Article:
Let’s walk to school
London - Most parents dread the school run because it involves the stress of finding a parking place, traffic jams and, inevitably, running late.
Over the past two decades, the number of children walking to school has dramatically fallen. Today, only half of all primary school pupils and 38 percent of youngsters at secondary school take to the pavements for the daily journey.
However, research suggests over-protective parents might be partly to blame for the problem - as their fears about travelling on foot are transferred to their offspring.
A survey, by the charity Living Streets, of more than 2,000 children aged seven to 14 found that more than a third were afraid of cars travelling too fast on their way to school. A fifth were concerned about a lack of safe crossing points, and a third of girls were worried about walking in the dark.
Many children were afraid of walking to school alone, with nearly one in five secondary-school pupils feeling nervous about being bullied. And 39 percent admitted to a fear of “stranger danger”.
Living Streets campaigns for walking to be the natural choice for short journeys and is lobbying the Government to make it easier for local councils to reduce speed limits.
Tony Armstrong, chief executive of Living Streets, says: “This survey illustrates how parents” fears are feeding into our children and getting them out of the walking habit.
“The results from our survey should be a wake-up call for the Government. If it’s serious about tackling obesity and encouraging local, active travel, it needs to send a strong message to local authorities, parents and individuals that addressing these barriers is key to healthier, happier communities.”
The charity’s findings mark the start of National Walking Month, a highlight of which is Walk To School Week, from May 16 to 20. Every year, around two million children, parents and teachers take part in activities run by the charity.
Free lesson resources are available on the Living Streets website, including geography, music literacy and numeracy and describing the journey to school in detail and comparing it with other pupils.
Mr Armstrong says: “Through our Walk To School campaign we are already reaching 1.6 million primary and secondary-school pupils, but we have a way to go to reverse the decline of the past two decades.
“We urge everyone to get walking during National Walking Month, especially in Walk To School Week.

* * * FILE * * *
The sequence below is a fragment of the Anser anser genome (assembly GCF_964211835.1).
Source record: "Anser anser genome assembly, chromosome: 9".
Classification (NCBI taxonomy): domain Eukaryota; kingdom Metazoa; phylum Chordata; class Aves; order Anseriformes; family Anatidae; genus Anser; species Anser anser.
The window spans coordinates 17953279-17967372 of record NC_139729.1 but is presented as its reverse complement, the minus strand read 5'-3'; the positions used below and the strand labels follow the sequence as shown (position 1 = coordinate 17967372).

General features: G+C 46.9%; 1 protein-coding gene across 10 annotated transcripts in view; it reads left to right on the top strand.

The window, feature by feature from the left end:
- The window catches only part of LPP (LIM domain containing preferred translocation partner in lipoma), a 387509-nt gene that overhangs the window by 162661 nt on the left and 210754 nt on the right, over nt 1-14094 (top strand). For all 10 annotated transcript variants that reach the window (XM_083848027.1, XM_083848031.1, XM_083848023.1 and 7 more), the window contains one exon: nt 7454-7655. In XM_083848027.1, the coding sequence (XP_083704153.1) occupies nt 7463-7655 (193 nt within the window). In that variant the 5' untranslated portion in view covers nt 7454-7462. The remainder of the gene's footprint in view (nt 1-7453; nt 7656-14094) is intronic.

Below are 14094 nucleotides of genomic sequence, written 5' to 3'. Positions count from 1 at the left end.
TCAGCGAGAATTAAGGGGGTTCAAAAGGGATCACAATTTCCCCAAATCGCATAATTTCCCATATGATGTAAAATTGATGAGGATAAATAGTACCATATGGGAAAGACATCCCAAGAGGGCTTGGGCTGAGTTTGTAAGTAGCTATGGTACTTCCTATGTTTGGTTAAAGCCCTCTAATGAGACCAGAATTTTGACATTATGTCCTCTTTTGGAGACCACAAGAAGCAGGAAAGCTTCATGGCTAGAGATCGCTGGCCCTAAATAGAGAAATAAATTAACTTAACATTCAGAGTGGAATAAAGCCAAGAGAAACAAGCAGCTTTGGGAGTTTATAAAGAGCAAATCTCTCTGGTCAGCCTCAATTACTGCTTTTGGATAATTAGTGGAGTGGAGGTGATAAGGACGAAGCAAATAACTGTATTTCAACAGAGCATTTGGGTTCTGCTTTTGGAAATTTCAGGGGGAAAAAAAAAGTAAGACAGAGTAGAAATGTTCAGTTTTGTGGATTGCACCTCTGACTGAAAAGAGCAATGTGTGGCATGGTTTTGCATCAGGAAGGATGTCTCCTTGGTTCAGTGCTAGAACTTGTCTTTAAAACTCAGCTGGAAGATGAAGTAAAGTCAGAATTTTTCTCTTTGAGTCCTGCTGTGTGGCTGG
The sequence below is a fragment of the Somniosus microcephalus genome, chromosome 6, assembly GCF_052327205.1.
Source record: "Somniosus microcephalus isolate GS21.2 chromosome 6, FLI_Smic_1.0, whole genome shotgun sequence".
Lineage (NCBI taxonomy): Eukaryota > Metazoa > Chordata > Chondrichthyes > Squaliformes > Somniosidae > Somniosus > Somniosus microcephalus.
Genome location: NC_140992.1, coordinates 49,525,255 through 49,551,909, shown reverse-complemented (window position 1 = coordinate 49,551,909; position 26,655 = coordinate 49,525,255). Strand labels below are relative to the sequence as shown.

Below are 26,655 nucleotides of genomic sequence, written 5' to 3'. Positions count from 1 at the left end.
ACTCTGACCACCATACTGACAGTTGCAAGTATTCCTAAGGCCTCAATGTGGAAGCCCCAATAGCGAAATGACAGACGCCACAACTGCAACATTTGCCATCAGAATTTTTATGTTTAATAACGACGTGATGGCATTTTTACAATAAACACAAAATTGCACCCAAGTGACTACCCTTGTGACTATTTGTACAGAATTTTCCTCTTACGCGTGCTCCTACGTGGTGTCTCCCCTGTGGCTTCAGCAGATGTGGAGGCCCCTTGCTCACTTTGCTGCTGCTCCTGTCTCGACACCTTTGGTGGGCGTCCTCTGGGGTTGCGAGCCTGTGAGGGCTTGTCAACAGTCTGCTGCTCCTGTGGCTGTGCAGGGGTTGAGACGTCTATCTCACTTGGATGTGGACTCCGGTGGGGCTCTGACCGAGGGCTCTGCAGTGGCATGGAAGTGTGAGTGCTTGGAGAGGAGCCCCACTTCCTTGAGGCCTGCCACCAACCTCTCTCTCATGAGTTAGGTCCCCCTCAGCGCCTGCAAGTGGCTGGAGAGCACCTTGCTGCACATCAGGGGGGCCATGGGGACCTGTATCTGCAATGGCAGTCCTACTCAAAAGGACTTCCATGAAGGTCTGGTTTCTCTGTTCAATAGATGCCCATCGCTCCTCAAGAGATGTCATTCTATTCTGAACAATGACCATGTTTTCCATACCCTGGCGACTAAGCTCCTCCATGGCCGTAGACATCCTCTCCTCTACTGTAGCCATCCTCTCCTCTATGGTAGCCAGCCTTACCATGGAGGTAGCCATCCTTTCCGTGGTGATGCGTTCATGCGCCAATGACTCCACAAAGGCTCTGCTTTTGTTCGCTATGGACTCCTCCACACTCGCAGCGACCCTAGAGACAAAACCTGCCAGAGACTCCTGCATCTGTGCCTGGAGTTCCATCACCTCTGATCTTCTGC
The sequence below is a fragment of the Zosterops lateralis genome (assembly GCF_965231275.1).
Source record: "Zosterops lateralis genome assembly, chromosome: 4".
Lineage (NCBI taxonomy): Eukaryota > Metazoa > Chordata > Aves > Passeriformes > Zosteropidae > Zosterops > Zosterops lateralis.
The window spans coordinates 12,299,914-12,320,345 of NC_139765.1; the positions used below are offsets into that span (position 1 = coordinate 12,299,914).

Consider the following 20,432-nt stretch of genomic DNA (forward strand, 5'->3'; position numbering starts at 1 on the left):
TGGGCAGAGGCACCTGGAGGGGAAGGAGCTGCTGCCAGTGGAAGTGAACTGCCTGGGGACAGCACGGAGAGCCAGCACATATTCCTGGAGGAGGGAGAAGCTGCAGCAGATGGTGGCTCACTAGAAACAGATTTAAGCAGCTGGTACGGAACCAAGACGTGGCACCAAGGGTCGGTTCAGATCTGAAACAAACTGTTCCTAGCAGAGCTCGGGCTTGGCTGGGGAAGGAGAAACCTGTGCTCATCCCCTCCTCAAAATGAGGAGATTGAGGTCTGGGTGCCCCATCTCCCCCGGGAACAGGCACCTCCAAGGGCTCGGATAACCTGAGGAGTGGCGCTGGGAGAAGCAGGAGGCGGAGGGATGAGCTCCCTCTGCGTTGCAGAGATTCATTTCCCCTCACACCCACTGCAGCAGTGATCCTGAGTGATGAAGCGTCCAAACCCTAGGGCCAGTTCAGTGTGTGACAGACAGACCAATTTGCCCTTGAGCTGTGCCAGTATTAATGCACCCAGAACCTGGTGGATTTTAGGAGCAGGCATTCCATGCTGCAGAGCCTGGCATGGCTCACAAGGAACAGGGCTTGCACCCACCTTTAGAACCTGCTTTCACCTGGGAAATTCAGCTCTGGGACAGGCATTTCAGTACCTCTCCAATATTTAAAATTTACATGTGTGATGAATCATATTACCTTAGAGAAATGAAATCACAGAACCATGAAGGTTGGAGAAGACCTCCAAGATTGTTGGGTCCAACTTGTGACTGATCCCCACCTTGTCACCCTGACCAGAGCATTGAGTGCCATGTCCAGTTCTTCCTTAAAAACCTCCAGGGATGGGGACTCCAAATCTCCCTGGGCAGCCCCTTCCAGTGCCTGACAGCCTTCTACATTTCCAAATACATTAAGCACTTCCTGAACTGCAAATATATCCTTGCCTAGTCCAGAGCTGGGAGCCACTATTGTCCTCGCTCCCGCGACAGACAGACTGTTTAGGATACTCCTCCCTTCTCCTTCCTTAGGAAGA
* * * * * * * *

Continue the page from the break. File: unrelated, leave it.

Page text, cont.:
“We believe every school and local council needs to invest in cost-effective schemes such as these.”
However, leading play consultant Rob Wheway believes Walk To School Week is merely “scratching the surface” of the problem. He thinks residential side-streets should be turned into 8mph zones - reviving a Fifties culture of children playing out in the streets.
He believes transforming side-streets into pedestrian-priority zones would reduce rat-running and encourage a sense of neighbourliness.
He adds: “A 20mph limit doesn’t make a road safe, it just makes the injuries sustained less severe. At that speed, parents still don’t let their children play outside.
“In residential roads that don’t serve a distributory function, we have to give priority to pedestrians and children’s wheeled vehicles, such as scooters.
“We either have to impose an 8mph limit, or say every residential side-street is, in essence, a pedestrian crossing. If children can play out in the street, they are constantly getting exercise, but almost no residential roads are fit for playing out on.”
Mr Wheway, a playground inspector who is also director of the Children’s Play Advisory Service, has studied more than 60 areas of housing across the country.
He found that where traffic speeds were 20mph or higher, parents kept their children indoors. However, when children were allowed to play outside, parents regarded of their area as being more neighbourly and friendly.
He says: “Children playing out should be part of a healthy lifestyle. “If all drivers living in residential roads were prepared to drive the final 50m to their home at very slow speeds, we could dramatically improve the play opportunities of our children, reduce obesity, increase neighbourliness and cut pollution.
“We’re not going to knock down houses to build play areas or fitness stations, so the only place for the vast majority of children to play outdoors is on the street.”
He adds: “Parents can’t take their children off to the park every day, which can be half a mile away. What children need is to be able to play outside their front door.” - Daily Mail
* FOR more information visit livingstreets.org.uk